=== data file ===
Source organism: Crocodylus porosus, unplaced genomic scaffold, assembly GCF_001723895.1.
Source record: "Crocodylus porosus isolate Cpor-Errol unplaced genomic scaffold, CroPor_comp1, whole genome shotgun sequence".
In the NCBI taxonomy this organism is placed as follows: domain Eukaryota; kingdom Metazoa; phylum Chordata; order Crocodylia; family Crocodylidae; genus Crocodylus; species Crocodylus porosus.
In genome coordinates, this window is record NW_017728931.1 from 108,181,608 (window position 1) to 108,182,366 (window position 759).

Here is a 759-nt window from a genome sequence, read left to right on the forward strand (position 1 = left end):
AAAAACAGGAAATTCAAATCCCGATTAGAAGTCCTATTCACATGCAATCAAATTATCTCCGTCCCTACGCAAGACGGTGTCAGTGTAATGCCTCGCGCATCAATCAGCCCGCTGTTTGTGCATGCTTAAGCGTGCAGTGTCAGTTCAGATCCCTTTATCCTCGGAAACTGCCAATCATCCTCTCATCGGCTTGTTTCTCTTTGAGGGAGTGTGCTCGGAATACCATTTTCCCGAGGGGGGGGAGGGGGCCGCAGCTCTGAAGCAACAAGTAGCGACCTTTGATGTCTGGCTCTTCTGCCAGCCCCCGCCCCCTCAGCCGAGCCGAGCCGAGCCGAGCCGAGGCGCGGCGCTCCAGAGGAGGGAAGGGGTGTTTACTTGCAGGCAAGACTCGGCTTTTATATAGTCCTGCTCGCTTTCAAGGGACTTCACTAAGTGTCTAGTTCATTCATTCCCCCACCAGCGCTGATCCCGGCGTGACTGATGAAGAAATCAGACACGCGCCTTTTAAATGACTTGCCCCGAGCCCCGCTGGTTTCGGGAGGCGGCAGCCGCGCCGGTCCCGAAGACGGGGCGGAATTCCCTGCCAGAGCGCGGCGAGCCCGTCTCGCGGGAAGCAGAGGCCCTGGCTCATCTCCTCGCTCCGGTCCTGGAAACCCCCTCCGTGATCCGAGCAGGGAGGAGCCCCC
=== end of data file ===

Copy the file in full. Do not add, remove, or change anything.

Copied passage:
Source organism: Crocodylus porosus, unplaced genomic scaffold, assembly GCF_001723895.1.
Source record: "Crocodylus porosus isolate Cpor-Errol unplaced genomic scaffold, CroPor_comp1, whole genome shotgun sequence".
In the NCBI taxonomy this organism is placed as follows: domain Eukaryota; kingdom Metazoa; phylum Chordata; order Crocodylia; family Crocodylidae; genus Crocodylus; species Crocodylus porosus.
In genome coordinates, this window is record NW_017728931.1 from 108,181,608 (window position 1) to 108,182,366 (window position 759).

Here is a 759-nt window from a genome sequence, read left to right on the forward strand (position 1 = left end):
AAAAACAGGAAATTCAAATCCCGATTAGAAGTCCTATTCACATGCAATCAAATTATCTCCGTCCCTACGCAAGACGGTGTCAGTGTAATGCCTCGCGCATCAATCAGCCCGCTGTTTGTGCATGCTTAAGCGTGCAGTGTCAGTTCAGATCCCTTTATCCTCGGAAACTGCCAATCATCCTCTCATCGGCTTGTTTCTCTTTGAGGGAGTGTGCTCGGAATACCATTTTCCCGAGGGGGGGGAGGGGGCCGCAGCTCTGAAGCAACAAGTAGCGACCTTTGATGTCTGGCTCTTCTGCCAGCCCCCGCCCCCTCAGCCGAGCCGAGCCGAGCCGAGCCGAGGCGCGGCGCTCCAGAGGAGGGAAGGGGTGTTTACTTGCAGGCAAGACTCGGCTTTTATATAGTCCTGCTCGCTTTCAAGGGACTTCACTAAGTGTCTAGTTCATTCATTCCCCCACCAGCGCTGATCCCGGCGTGACTGATGAAGAAATCAGACACGCGCCTTTTAAATGACTTGCCCCGAGCCCCGCTGGTTTCGGGAGGCGGCAGCCGCGCCGGTCCCGAAGACGGGGCGGAATTCCCTGCCAGAGCGCGGCGAGCCCGTCTCGCGGGAAGCAGAGGCCCTGGCTCATCTCCTCGCTCCGGTCCTGGAAACCCCCTCCGTGATCCGAGCAGGGAGGAGCCCCC